For most families, back-to-school season means shopping for new backpacks, school supplies and clothes. Yet, many American children attend school without basic supplies or even shoes.
Families living on American Indian reservations and in Appalachia — a region extending from New York to Mississippi — face extreme poverty. It’s not a matter of uncontrollable spending, but of homes without running water or electricity, families without food, and children without warm clothes, shoes or access to basic health care.
Children rarely escape poverty if they are unable to attend school, and certain charitable organizations are working to help these families receive the necessary supplies so that their children may have a proper education. One non-profit organization, Running Strong for American Indian Youth (www.indianyouth.org), funds several programs on the most impoverished Indian reservations. The program supplies basic school supplies like backpacks, pens, paper, pencils, scissors, crayons, erasers, glue, rulers, sharpeners and notebooks to children in need. In 2008, Running Strong donated school supplies to 3,383 children in seven states.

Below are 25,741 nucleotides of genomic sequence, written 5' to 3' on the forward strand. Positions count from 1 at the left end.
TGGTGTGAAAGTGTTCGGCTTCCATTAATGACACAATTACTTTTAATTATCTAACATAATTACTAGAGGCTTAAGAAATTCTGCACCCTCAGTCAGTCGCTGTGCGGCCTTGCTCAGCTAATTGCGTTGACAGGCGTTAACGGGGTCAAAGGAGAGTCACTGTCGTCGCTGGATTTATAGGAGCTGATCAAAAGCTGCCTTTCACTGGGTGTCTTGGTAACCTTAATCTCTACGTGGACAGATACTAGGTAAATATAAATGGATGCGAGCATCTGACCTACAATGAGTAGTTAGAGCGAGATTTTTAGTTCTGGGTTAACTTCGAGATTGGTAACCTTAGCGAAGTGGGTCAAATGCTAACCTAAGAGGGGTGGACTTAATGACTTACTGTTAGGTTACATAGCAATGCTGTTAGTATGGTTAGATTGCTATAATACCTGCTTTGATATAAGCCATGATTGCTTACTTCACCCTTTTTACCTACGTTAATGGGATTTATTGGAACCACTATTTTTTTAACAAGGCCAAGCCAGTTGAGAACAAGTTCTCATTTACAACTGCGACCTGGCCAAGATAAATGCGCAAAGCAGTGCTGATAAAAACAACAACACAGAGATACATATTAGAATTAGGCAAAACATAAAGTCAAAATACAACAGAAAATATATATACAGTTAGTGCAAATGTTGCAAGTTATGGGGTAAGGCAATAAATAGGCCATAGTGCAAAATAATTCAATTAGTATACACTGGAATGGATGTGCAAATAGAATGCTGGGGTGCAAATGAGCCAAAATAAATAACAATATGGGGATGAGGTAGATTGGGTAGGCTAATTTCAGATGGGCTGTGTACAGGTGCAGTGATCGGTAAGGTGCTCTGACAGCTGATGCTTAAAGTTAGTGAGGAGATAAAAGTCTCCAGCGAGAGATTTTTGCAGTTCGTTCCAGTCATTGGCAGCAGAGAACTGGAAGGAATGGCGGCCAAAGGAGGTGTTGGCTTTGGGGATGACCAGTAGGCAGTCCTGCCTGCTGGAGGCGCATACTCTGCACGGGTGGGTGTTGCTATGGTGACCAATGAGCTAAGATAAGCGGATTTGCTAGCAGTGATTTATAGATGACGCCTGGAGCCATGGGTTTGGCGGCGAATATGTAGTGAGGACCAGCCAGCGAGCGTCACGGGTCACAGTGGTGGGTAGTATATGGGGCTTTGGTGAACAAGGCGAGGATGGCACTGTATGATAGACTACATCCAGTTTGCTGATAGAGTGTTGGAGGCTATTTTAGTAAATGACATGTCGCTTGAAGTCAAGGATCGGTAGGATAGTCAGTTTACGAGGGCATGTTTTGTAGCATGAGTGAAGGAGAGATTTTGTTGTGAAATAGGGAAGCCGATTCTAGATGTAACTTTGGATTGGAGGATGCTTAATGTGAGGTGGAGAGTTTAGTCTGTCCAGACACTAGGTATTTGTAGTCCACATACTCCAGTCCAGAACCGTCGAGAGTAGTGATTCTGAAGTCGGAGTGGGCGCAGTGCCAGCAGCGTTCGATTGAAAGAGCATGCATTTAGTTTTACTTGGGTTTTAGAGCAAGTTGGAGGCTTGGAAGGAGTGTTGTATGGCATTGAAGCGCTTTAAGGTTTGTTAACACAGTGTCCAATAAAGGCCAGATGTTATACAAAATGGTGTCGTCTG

Running Strong’s Back-Pack Food Program at the Takini School on the Cheyenne River Sioux Reservation makes sure that children do not go hungry on weekends, when they don’t eat a meal at school. Every Friday, volunteers fill 200 children’s backpacks with food.
“We have noticed that the whole family is able to survive off the food, so we now include items for the whole family,” said Food Bank Manager Anthony Hanson.
In Appalachia, the non-profit group Americans Helping Americans (www.helpingamericans.org) runs its “Bare Feet” program to take children shopping for new shoes. As a result, over 1,212 children enjoy a warmer, safer walk to school.
Parents shopping for back-to-school supplies might want to consider using last year’s lunchbox or backpack, and try donating the difference to one of the organizations working to improve the lives of America’s most impoverished schoolchildren.